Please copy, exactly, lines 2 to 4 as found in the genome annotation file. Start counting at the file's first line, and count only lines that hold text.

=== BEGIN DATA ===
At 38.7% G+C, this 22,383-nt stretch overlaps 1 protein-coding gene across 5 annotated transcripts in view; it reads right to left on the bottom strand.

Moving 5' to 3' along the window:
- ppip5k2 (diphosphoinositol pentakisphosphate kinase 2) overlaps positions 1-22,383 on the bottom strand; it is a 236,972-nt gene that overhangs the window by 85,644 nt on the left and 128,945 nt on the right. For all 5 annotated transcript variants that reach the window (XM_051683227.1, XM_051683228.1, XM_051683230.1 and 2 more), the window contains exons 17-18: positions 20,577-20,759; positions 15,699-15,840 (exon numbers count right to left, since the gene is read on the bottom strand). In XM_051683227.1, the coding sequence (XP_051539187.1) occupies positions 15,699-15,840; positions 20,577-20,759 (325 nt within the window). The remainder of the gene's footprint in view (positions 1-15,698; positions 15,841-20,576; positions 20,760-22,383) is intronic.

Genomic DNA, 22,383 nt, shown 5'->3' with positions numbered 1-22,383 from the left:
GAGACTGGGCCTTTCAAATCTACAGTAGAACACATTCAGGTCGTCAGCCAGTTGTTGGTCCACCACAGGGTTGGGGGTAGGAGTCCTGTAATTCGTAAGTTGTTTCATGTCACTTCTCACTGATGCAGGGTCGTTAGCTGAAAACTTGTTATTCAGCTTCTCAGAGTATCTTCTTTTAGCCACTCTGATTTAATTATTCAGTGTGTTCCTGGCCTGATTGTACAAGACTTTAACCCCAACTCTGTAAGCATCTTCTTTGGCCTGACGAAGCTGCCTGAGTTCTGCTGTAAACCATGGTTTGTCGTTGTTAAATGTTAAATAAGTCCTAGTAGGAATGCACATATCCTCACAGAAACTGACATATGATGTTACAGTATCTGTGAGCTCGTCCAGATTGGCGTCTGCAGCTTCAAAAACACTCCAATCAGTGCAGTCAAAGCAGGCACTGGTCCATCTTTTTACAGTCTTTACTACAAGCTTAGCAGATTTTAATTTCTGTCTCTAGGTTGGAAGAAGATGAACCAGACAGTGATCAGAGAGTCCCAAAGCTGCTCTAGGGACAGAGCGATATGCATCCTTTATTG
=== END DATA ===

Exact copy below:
Moving 5' to 3' along the window:
- ppip5k2 (diphosphoinositol pentakisphosphate kinase 2) overlaps positions 1-22,383 on the bottom strand; it is a 236,972-nt gene that overhangs the window by 85,644 nt on the left and 128,945 nt on the right. For all 5 annotated transcript variants that reach the window (XM_051683227.1, XM_051683228.1, XM_051683230.1 and 2 more), the window contains exons 17-18: positions 20,577-20,759; positions 15,699-15,840 (exon numbers count right to left, since the gene is read on the bottom strand). In XM_051683227.1, the coding sequence (XP_051539187.1) occupies positions 15,699-15,840; positions 20,577-20,759 (325 nt within the window). The remainder of the gene's footprint in view (positions 1-15,698; positions 15,841-20,576; positions 20,760-22,383) is intronic.

Genomic DNA, 22,383 nt, shown 5'->3' with positions numbered 1-22,383 from the left: